2023 CEP Review: The techs and topics trending in the industry last year

The global Courier, Express & Parcel (CEP) services market was worth $315.1 billion in 2022, according to a report released in late October, and this will grow at an estimated CAGR rate of 4.3 percent from 2023 to 2029, by which point it will be worth $405.4 billion.

The projections look healthy, but they are yet another downgrade. In August 2023, another industry report predicted a CAGR of 6 percent between 2023 and 2028, which itself was two percentage points lower than the 8 percent it predicted in August 2022.

This downward trend could be seen in the way the stagnation of 2022 continued into 2023 as global parcel volumes flattened out. E-commerce went into overdrive during the Pandemic, but some countries have proved to be relatively immune to the joys of buying online.

Among the key markets, China’s parcel volumes only edged up 2 percent in 2022 – its slowest ever growth rate – while the US suffered a huge fall in imports in 2023. A key indicator of US industrial output, the PMI Index, hit 46.0 in June 2023 – a three-year low.

Limited investment due to uncertainty

The global uncertainty carried into 2023, as did climbing interest rates, the increased cost of living and reduced global spending – so most CEP operators continued to consolidate, avoiding investments that might be regarded as risky.

The operators know the industry is going to pick up again, but most of them would rather see this happen before they start seriously investing again, citing:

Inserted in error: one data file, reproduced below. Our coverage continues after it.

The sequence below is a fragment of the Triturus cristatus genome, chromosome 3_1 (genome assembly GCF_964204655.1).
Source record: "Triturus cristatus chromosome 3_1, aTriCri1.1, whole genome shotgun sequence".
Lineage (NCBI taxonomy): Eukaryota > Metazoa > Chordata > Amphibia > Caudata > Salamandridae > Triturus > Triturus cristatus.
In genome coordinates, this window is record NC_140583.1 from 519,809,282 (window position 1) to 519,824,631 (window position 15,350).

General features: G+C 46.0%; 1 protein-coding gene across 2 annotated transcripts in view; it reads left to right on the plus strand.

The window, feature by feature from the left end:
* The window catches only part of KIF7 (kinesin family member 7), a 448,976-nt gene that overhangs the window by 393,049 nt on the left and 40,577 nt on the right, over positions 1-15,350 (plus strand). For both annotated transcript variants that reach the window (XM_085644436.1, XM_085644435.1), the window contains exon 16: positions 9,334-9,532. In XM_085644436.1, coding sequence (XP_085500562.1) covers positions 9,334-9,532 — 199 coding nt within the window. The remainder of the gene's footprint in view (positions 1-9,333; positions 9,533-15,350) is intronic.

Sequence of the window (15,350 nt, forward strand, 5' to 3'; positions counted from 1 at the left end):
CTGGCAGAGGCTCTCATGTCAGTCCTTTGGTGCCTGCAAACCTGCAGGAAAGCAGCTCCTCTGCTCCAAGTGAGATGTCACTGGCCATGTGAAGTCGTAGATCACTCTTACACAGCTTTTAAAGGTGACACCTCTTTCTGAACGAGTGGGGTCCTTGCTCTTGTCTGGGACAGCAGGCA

• High inflation and interest rates
  • High fuel and raw material prices
  • Capacity constraints across multiple modes
  • Supply chain unreliability
  • Surcharge and accessorial increases
  • Delayed orders and longer lead times
  • Shipping container imbalance

A US report this year revealed how 23 percent of US material-handling system operators are holding off investing, compared to 16 percent last year. Over the next 2-3 years, only 49 percent predict they will increase spending, compared to 57 percent in 2022.

But there was a silver lining as more are investing in their information systems: 26 percent compared to 22 percent in 2022. And this has coincided with falling steel and electrical component prices.

Looking for profits from within

So 2023 has once again been a year in which profits are being squeezed by parcel volume stagnation, leaving CEP operators with limited options to improve their bottom line.  In an increasingly competitive industry, they can no longer pass on the increasing costs of their labour and raw materials to their customers.

Instead, profits must come from within: through the digitalisation and optimisation of their systems, resources and networks.

In order to achieve this in their distribution centres (DCs), CEP operators are adopting intelligent solutions such as automation (for bulk handling), cloud-based OCR (to minimise unreadable label problems) and digital twins (to better deal with capacity demands).

In the Last Mile, meanwhile, the main driver has been sustainability. Customers are becoming increasingly vocal about the carbon footprint left by the delivery of their goods, and the challenge facing the CEP operators is how to become more sustainable with limited investment.

Invariably, the answer is data. Understanding what customers want in terms of sustainability, and also transparency, can enable them to thrive in the future.

Growing commitment to sustainability

Sustainability was a key focus in the 2023 DHL report urging CEP companies to embark on the road to decarbonisation by improving their supply chain optimisation, using sustainable fuels and adopting the latest technologies.

The report underlines the importance of total transparency – urging CEP operators to maintain an ESG outlook without greenwashing – and embracing digital technology.

Meanwhile, another DHL report – based on surveys carried out in nine major European countries – reveals that over half of all online shoppers value sustainability to the extent that 69 percent are prepared to pay more for green delivery options, while 58 percent would wait longer for a green delivery